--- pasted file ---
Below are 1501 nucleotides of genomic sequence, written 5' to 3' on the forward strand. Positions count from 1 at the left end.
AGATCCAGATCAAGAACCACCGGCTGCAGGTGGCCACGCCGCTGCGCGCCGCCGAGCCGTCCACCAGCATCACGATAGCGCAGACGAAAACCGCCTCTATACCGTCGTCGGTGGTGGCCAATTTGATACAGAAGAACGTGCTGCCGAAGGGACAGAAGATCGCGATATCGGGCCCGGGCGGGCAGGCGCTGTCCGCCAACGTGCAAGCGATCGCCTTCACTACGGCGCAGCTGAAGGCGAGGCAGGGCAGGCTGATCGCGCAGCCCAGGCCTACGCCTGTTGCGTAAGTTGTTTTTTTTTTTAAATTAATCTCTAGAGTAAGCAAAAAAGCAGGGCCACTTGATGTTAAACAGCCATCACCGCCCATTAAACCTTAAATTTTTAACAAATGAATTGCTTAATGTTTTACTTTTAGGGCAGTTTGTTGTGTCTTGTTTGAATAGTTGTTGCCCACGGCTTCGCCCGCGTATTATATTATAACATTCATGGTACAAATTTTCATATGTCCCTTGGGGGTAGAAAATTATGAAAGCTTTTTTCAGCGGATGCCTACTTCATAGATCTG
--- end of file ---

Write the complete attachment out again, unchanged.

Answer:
Below are 1501 nucleotides of genomic sequence, written 5' to 3' on the forward strand. Positions count from 1 at the left end.
AGATCCAGATCAAGAACCACCGGCTGCAGGTGGCCACGCCGCTGCGCGCCGCCGAGCCGTCCACCAGCATCACGATAGCGCAGACGAAAACCGCCTCTATACCGTCGTCGGTGGTGGCCAATTTGATACAGAAGAACGTGCTGCCGAAGGGACAGAAGATCGCGATATCGGGCCCGGGCGGGCAGGCGCTGTCCGCCAACGTGCAAGCGATCGCCTTCACTACGGCGCAGCTGAAGGCGAGGCAGGGCAGGCTGATCGCGCAGCCCAGGCCTACGCCTGTTGCGTAAGTTGTTTTTTTTTTTAAATTAATCTCTAGAGTAAGCAAAAAAGCAGGGCCACTTGATGTTAAACAGCCATCACCGCCCATTAAACCTTAAATTTTTAACAAATGAATTGCTTAATGTTTTACTTTTAGGGCAGTTTGTTGTGTCTTGTTTGAATAGTTGTTGCCCACGGCTTCGCCCGCGTATTATATTATAACATTCATGGTACAAATTTTCATATGTCCCTTGGGGGTAGAAAATTATGAAAGCTTTTTTCAGCGGATGCCTACTTCATAGATCTG